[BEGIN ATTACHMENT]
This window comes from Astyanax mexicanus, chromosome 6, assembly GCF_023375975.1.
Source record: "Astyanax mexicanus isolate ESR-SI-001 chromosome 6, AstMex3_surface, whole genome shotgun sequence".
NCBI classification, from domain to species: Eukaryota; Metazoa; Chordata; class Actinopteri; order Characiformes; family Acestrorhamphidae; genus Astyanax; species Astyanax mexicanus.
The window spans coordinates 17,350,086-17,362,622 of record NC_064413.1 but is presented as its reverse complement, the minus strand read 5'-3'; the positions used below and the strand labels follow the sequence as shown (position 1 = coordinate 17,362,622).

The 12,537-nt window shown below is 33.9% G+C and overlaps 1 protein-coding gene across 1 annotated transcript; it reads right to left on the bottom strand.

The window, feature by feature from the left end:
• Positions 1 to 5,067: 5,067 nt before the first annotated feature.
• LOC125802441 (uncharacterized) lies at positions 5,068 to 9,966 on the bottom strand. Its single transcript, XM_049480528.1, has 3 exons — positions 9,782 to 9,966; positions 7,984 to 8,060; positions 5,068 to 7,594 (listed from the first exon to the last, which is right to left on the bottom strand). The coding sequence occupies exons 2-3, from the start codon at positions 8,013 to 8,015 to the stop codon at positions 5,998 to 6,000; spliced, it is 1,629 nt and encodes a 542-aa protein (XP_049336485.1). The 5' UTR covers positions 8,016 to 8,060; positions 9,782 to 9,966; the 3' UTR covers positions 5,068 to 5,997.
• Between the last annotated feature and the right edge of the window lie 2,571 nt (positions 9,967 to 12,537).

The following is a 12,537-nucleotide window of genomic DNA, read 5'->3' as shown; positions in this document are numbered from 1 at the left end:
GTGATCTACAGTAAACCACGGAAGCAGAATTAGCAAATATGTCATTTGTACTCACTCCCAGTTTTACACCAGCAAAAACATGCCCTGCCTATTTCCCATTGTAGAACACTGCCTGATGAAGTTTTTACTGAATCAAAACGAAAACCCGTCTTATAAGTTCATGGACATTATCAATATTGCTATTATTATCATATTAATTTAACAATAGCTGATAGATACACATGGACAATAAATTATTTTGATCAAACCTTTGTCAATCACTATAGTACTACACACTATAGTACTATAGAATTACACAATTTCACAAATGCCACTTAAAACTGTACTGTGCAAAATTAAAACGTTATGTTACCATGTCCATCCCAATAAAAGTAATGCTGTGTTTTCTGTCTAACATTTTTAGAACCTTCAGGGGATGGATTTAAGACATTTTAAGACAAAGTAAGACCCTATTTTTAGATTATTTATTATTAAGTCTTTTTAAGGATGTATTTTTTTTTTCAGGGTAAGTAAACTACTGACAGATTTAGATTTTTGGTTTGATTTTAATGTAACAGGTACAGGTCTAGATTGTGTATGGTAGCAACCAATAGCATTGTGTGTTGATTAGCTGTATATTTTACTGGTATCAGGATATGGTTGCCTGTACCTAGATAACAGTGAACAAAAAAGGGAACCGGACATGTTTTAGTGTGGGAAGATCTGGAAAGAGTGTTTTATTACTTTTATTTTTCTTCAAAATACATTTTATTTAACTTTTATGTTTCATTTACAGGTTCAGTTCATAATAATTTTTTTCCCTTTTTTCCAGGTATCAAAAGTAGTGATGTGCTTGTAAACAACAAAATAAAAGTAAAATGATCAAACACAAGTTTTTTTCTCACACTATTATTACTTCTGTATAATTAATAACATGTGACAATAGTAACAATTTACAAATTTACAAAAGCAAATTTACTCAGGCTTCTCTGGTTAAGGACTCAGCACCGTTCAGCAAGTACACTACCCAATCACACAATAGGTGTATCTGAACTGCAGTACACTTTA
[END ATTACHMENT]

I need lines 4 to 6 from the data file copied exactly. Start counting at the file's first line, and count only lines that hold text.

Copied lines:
The window spans coordinates 17,350,086-17,362,622 of record NC_064413.1 but is presented as its reverse complement, the minus strand read 5'-3'; the positions used below and the strand labels follow the sequence as shown (position 1 = coordinate 17,362,622).

The 12,537-nt window shown below is 33.9% G+C and overlaps 1 protein-coding gene across 1 annotated transcript; it reads right to left on the bottom strand.

The window, feature by feature from the left end: